May 14, 2011

Oil Sands Projections from CERA

Canada produces about 2.9 million barrels per day of oil; about half of that (1.5 mbd) was derived from the tar sands in 2010. The United States imports about 2 mbd from Canada. (See the May 4, 2011 "This Week in Petroleum" report of the Energy Information Administration for these figures.)

A new report from Cambridge Energy Research Associates, according to the Calgary Herald, predicts that over the next 25 years $2.077 trillion will be invested in building and maintaining the oilsands, including "$253 billion in initial capital for construction and $1.8 trillion for operation, maintenance and sustaining capital."
“The projects ... that were delayed are now back being developed again, there are more projects, some projects have moved forward in time,” said CERI president and chief executive Peter Howard in an interview. “The net result is there is the potential for more money to be invested than what we had suggested in 2009. “And with more money comes more jobs, more gross domestic product, etc.”  
Under its “realistic scenario,” oilsands production capacity will ramp up from about 1.7 million barrels per day now to 2.1 million bpd by 2015, 4.8 million by 2030 and 4.9 million by 2035, the study shows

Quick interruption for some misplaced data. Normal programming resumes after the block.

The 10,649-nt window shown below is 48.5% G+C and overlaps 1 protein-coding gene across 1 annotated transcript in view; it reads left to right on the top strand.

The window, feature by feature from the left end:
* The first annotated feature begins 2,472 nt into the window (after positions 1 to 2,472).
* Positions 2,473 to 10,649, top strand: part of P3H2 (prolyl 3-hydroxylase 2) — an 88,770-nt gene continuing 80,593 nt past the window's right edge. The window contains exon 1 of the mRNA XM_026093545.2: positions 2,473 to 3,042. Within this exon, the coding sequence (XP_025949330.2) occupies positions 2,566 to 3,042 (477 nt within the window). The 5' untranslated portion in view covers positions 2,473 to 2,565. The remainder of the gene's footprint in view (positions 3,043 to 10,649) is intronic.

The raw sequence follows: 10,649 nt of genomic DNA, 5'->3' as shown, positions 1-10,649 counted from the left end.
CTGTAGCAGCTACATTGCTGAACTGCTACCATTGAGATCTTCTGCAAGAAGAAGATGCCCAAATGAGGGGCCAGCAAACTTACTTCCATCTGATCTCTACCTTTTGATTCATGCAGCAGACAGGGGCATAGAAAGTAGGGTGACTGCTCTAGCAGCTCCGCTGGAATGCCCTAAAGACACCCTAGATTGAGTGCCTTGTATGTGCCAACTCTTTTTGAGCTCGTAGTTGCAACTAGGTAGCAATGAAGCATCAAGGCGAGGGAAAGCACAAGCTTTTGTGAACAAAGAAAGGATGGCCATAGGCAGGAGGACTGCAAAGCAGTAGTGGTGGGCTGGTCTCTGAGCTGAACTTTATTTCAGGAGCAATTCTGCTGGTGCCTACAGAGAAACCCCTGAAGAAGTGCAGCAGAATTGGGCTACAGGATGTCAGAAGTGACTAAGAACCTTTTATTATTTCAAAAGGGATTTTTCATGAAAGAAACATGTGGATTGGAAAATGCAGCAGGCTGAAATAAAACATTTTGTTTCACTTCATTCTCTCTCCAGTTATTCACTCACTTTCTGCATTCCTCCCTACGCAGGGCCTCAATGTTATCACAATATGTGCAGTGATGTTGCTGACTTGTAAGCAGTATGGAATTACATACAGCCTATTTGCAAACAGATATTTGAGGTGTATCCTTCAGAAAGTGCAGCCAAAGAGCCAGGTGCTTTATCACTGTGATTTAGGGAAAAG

In 2008, CERI projected oilsands production of over five million bpd by 2015, and over six million bpd by 2030 [emphasis added]. In November 2009, it revised that estimate lower, predicting that $309 billion will be spent over 35 years to increase output from 1.4 million bpd to 1.7 million bpd in 2015, 4.5 million bpd in 2030 and 5.3 million bpd by 2041.
That's quite  a tumble:

In 2008, CERA says over 5 mbd by 2015.
In 2009, CERA says 1.7 mbd by 2015.
In 2011, CERA says 2.1 mbd by 2015.

Given this record, what exactly are we to believe? When making projections, do firms such as CERA ever acknowledge past mistakes? Why didn't the reporter press Howard on his dubious record of prophecy?

Instead of predicting production, it makes a lot of more sense to make estimates of likely production given various price assumptions. Here are two graphs with data from the Energy Information Administration (via Michael Levi's study on the oil sands for the Council on Foreign Relations) that do so:

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